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Claims of security risk in iPhone’s NameDrop feature are misleading

Claims of security risk in iPhone's NameDrop feature are misleading - Featured image

Author(s): Rob Lever / AFP USA

After Apple introduced a software update allowing iPhone users to share contact information wirelessly, social media users and US law enforcement agencies warned it could pose a privacy risk. This is missing context; the NameDrop feature in iOS 17 only works when devices are unlocked and users press a button to share their data, which security researchers say makes inadvertent leaks unlikely.

“BE Aware! If you have an iPhone and have done the recent iOS 17 update, they have set a new feature called NameDrop to default to ON. This allows the sharing of contact info just by bringing your phones close together,” says digital creator Samantha Couturier in a November 26, 2023 Facebook post.

“That means if you are in a crowd, you could be sharing your info and your phone is discoverable by those near you!”

Social media users and law enforcement agencies around the country have posted similar warnings on multiple platforms, saying the feature “shares your contact information when your phone is in close proximity to another device.” The claims have also circulated in Spanish.

Many urge iPhone users to turn off the feature to protect their privacy.

Screenshot of a Facebook post taken December 1, 2023
Screenshot of a Facebook post taken November 30, 2023

Apple introduced the NameDrop feature earlier this year in its updated iOS software, compatible with most newer iPhones.

However, the company made clear that users must choose what they want to share.

“With NameDrop, a new AirDrop experience, a user can hold their iPhone near another to share their contact information with only their intended recipients,” Apple said in a June 5, 2023 press release (archived here).

Screenshot from an Apple video taken November 30, 2023 from a June 5 press release – Apple

Apple told AFP in a November 30 email that NameDrop “was designed to share contact information with only intended recipients and users can choose the specific contact information they want to share — and just as important, which information they do not want to share.”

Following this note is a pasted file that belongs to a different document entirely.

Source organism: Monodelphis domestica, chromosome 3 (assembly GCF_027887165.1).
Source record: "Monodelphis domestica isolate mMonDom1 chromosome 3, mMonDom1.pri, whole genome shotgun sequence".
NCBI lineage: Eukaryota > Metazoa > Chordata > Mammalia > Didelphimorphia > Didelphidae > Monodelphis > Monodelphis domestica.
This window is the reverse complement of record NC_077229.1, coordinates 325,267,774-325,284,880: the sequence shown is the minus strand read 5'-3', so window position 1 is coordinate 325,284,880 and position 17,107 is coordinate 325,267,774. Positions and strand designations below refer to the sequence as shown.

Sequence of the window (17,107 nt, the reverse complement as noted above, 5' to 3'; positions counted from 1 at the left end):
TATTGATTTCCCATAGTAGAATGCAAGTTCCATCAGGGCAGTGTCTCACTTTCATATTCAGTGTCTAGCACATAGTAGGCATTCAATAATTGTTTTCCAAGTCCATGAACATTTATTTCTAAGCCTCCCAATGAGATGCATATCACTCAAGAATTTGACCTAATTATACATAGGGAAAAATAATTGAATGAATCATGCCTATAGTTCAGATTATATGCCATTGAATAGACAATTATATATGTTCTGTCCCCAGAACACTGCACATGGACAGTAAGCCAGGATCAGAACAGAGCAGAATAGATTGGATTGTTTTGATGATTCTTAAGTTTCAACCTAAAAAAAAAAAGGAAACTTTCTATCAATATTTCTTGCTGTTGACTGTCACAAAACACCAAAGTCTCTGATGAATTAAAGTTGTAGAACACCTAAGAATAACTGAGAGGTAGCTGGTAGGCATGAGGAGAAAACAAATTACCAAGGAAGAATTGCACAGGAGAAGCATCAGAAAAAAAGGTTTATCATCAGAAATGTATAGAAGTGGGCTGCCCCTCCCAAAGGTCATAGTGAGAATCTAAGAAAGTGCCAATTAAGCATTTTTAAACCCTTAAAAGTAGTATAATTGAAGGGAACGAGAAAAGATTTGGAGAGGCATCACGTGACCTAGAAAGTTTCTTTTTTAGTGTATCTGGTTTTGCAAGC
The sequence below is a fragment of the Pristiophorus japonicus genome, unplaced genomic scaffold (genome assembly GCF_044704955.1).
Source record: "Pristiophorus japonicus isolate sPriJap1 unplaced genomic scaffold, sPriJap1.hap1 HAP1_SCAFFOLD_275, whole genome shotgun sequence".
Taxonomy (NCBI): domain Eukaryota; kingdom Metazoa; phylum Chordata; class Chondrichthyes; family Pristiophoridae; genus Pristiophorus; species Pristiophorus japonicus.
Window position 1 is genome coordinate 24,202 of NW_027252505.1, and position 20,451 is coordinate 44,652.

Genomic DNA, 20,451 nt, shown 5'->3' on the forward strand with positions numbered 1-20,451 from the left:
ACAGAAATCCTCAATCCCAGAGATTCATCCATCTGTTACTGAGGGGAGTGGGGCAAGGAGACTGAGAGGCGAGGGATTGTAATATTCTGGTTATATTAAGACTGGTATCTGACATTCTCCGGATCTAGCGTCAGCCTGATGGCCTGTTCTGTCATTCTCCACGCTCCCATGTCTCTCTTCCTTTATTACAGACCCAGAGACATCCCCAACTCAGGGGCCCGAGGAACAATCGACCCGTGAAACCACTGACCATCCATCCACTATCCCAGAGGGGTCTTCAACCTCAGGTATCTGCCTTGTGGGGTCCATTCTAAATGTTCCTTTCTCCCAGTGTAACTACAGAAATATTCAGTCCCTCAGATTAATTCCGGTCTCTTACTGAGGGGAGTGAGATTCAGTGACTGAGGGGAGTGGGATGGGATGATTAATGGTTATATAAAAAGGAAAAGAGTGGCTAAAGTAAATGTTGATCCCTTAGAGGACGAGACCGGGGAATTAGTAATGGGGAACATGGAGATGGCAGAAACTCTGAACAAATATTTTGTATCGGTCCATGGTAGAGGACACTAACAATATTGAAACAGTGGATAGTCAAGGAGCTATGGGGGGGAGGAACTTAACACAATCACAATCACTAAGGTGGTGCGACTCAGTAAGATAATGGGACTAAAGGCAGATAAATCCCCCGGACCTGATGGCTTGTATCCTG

Pointing to its privacy page, the company added that iPhone users “must choose to initiate the exchanging of contact information by holding the display of their iPhone very close — within a few centimeters — of another person’s iPhone or Apple Watch.”

The devices must be unlocked for the feature to work, Apple said. If a user does not tap to share their contact information or receive someone else’s, no data will be exchanged.

Security researchers say the risk of a stranger stealing personal information this way is unlikely — it would require an unlocked, unattended iPhone.

“And if you’ve been careless enough to have left your iPhone unattended and unlocked so a stranger can meddle with it, there’s all kinds of trouble they could cause. Stealing your contact information may be the very least of your worries,” said security blogger Graham Cluley in a November 28 post for Bitdefender, a Romanian cybersecurity technology company (archived here).

Christopher Vance, a consultant with the software firm Magnet Forensics, offered a similar view in a November 27 post on X, formerly known as Twitter (archived here).

“Let’s clear the air,” he said. “1. NameDrop requires two phones to be almost physically touching tops to work. 2. Both devices have to be unlocked. 3. It’s only CONTACT data that you have to expressly approve.”

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Originally published here.
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